Why is the RBI buying foreign exchange reserves aggressively?

India Jun 28, 2021

India’s foreign exchange reserves hit a historical high in the second week of June 2021 by crossing the $600 billion mark for the first time, after continuously rising for the past few months now. The forex reserves surged by USD 3.074 billion to reach an all-time high level of 608.081 billion by the week ending June 11, 2021. India now has the 4th largest pool of forex reserves in the world. As per the Reserve Bank of India’s (RBI) weekly data, this unprecedented rise in India’s forex reserves has been in line with the increase in foreign currency assets (FCA), which comprise the major chunk of the overall reserves.

What are Foreign exchange reserves?

Forex reserves comprise the external assets in the form of gold, special drawing rights (SDRs) of the International Monetary Fund (IMF), foreign currency assets (inflows to the capital markets, FDI and external commercial borrowings). The IMF defines forex reserves as the external assets that a country’s monetary authority uses to finance any deficit in its overall balance of payments. In simple words, foreign reserves are used as a payment mode for imports into a country.

The U.S. dollar dominates the share in the foreign currency reserves of most of the countries around the world, followed by Euro.

Reasons behind the historic high

The rise in foreign portfolio investment (FPI) and foreign direct investment (FDI) have led to this huge swell in the forex reserves. Expecting a turnaround in the Indian economy later this financial year, foreign investors have been increasingly acquiring stakes in several Indian companies by buying stocks. When foreign investors buy stocks, they do so by converting the dollars into rupees which in turn leads to a  rise in the forex reserves with the central bank of India. Similarly, foreign companies invest directly through FDI  and as per the latest statistics, India has received a record $81 billion FDI in FY21.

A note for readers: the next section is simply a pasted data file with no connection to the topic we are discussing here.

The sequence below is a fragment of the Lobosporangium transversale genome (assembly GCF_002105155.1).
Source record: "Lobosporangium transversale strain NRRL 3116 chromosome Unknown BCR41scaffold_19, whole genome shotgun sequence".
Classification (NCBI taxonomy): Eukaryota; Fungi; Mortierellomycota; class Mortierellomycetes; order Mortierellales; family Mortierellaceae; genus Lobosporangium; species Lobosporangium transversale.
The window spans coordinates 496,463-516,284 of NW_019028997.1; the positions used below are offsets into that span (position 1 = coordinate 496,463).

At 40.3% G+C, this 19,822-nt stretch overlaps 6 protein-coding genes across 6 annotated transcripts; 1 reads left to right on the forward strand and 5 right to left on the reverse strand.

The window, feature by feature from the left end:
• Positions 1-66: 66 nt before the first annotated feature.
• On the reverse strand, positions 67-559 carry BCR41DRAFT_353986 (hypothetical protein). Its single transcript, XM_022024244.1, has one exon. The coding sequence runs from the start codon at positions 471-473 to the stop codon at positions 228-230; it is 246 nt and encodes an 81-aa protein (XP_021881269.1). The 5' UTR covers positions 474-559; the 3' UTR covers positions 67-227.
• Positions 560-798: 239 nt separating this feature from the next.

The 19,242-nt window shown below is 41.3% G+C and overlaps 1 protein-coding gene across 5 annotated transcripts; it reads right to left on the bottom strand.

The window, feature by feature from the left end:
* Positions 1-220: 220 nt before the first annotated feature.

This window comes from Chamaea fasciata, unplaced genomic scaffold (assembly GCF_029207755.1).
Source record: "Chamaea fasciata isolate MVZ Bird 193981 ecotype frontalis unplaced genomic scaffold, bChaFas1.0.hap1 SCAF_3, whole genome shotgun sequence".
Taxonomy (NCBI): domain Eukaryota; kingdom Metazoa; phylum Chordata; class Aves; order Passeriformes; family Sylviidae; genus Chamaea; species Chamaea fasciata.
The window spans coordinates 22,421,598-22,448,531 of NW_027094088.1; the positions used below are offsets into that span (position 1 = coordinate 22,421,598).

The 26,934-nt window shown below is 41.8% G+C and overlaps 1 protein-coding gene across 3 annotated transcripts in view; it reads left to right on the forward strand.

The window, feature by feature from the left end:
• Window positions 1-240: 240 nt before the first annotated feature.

Another major reason attributed to this huge spike in forex reserves amid the pandemic has been the spurt in global liquidity. With the U.S. easing interest rates and increasing the supply of the dollar to revive its economy, investors moved towards emerging market economies including India in search of yield on investments. Various other measures taken by the Reserve Bank of India to stabilise the rupee have also contributed to this surge in foreign reserves.

Importance of rising forex for a country

The rising forex reserves provide a safety net to the countries especially in times of crises like the one we are currently facing. They also help the government and central bank in managing the external and internal financial issues facing a country. Most importantly, it instills confidence in the market comprising credit rating agencies and investors, regarding a country’s ability to meet its external debt obligations, thus making it an attractive investment destination. India, being a net importer of something as critical as crude oil, inevitably needs an adequate amount of forex reserves at all times to finance the same. Currently, India’s forex reserves are enough to cover up imports for around 15 months.

Will the RBI continue its aggressive buying of forex?

As some policy commentators suggest, accumulating reserves is a priority for the central bank given the economic uncertainty looming around. However, the monetary authorities will need to be cautious of the continuing rise in the reserves given the added risk of the reserve management. Also, over-reliance on forex reserves beyond a certain level can pose a threat to a country’s economy. Economists suggest using the forex reserves majorly to smoothly cover up the import bill and ensure the stability of the currency. With India currently riding high on its forex reserves, it remains to be seen how well the central bank will be able to balance its benefits and risks.

This article has been written by Khanak Sharma for the Paradigm

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